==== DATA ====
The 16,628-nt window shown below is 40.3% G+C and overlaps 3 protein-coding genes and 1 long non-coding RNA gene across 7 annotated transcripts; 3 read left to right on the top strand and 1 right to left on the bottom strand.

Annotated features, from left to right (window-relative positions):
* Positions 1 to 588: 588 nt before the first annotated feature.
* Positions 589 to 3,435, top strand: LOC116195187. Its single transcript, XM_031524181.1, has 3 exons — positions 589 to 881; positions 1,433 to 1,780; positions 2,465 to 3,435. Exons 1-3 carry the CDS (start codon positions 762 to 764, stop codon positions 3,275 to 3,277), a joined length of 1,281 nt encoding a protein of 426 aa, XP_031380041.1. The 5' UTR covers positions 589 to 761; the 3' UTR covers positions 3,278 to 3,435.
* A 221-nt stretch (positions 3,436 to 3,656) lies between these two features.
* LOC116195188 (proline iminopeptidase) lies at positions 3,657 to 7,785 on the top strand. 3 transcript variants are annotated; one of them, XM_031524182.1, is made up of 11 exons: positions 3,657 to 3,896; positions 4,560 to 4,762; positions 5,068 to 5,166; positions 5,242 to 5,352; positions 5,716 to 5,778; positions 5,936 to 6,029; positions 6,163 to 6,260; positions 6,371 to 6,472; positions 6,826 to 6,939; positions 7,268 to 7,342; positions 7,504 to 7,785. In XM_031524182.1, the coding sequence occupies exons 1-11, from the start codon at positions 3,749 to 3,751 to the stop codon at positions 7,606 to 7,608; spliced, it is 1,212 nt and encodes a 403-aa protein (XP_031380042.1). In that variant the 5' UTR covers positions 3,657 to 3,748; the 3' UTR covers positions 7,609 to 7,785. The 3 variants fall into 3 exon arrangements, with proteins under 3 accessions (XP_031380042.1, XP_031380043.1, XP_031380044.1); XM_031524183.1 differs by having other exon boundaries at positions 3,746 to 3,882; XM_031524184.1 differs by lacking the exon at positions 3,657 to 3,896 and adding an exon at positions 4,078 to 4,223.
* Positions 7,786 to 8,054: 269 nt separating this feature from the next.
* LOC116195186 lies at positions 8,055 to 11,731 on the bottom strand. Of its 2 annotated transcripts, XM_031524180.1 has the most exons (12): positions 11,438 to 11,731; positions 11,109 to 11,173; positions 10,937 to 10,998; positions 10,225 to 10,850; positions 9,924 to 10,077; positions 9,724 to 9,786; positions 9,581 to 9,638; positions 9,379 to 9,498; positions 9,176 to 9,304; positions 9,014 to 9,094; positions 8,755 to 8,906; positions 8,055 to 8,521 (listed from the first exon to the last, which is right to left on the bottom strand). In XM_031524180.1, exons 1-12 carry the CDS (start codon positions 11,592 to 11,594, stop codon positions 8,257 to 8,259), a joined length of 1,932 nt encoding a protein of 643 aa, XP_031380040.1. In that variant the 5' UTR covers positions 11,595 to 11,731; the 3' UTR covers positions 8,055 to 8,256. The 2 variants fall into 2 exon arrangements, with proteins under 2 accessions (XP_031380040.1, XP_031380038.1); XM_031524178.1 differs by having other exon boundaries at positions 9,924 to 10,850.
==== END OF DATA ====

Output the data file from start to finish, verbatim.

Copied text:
The 16,628-nt window shown below is 40.3% G+C and overlaps 3 protein-coding genes and 1 long non-coding RNA gene across 7 annotated transcripts; 3 read left to right on the top strand and 1 right to left on the bottom strand.

Annotated features, from left to right (window-relative positions):
* Positions 1 to 588: 588 nt before the first annotated feature.
* Positions 589 to 3,435, top strand: LOC116195187. Its single transcript, XM_031524181.1, has 3 exons — positions 589 to 881; positions 1,433 to 1,780; positions 2,465 to 3,435. Exons 1-3 carry the CDS (start codon positions 762 to 764, stop codon positions 3,275 to 3,277), a joined length of 1,281 nt encoding a protein of 426 aa, XP_031380041.1. The 5' UTR covers positions 589 to 761; the 3' UTR covers positions 3,278 to 3,435.
* A 221-nt stretch (positions 3,436 to 3,656) lies between these two features.
* LOC116195188 (proline iminopeptidase) lies at positions 3,657 to 7,785 on the top strand. 3 transcript variants are annotated; one of them, XM_031524182.1, is made up of 11 exons: positions 3,657 to 3,896; positions 4,560 to 4,762; positions 5,068 to 5,166; positions 5,242 to 5,352; positions 5,716 to 5,778; positions 5,936 to 6,029; positions 6,163 to 6,260; positions 6,371 to 6,472; positions 6,826 to 6,939; positions 7,268 to 7,342; positions 7,504 to 7,785. In XM_031524182.1, the coding sequence occupies exons 1-11, from the start codon at positions 3,749 to 3,751 to the stop codon at positions 7,606 to 7,608; spliced, it is 1,212 nt and encodes a 403-aa protein (XP_031380042.1). In that variant the 5' UTR covers positions 3,657 to 3,748; the 3' UTR covers positions 7,609 to 7,785. The 3 variants fall into 3 exon arrangements, with proteins under 3 accessions (XP_031380042.1, XP_031380043.1, XP_031380044.1); XM_031524183.1 differs by having other exon boundaries at positions 3,746 to 3,882; XM_031524184.1 differs by lacking the exon at positions 3,657 to 3,896 and adding an exon at positions 4,078 to 4,223.
* Positions 7,786 to 8,054: 269 nt separating this feature from the next.
* LOC116195186 lies at positions 8,055 to 11,731 on the bottom strand. Of its 2 annotated transcripts, XM_031524180.1 has the most exons (12): positions 11,438 to 11,731; positions 11,109 to 11,173; positions 10,937 to 10,998; positions 10,225 to 10,850; positions 9,924 to 10,077; positions 9,724 to 9,786; positions 9,581 to 9,638; positions 9,379 to 9,498; positions 9,176 to 9,304; positions 9,014 to 9,094; positions 8,755 to 8,906; positions 8,055 to 8,521 (listed from the first exon to the last, which is right to left on the bottom strand). In XM_031524180.1, exons 1-12 carry the CDS (start codon positions 11,592 to 11,594, stop codon positions 8,257 to 8,259), a joined length of 1,932 nt encoding a protein of 643 aa, XP_031380040.1. In that variant the 5' UTR covers positions 11,595 to 11,731; the 3' UTR covers positions 8,055 to 8,256. The 2 variants fall into 2 exon arrangements, with proteins under 2 accessions (XP_031380040.1, XP_031380038.1); XM_031524178.1 differs by having other exon boundaries at positions 9,924 to 10,850.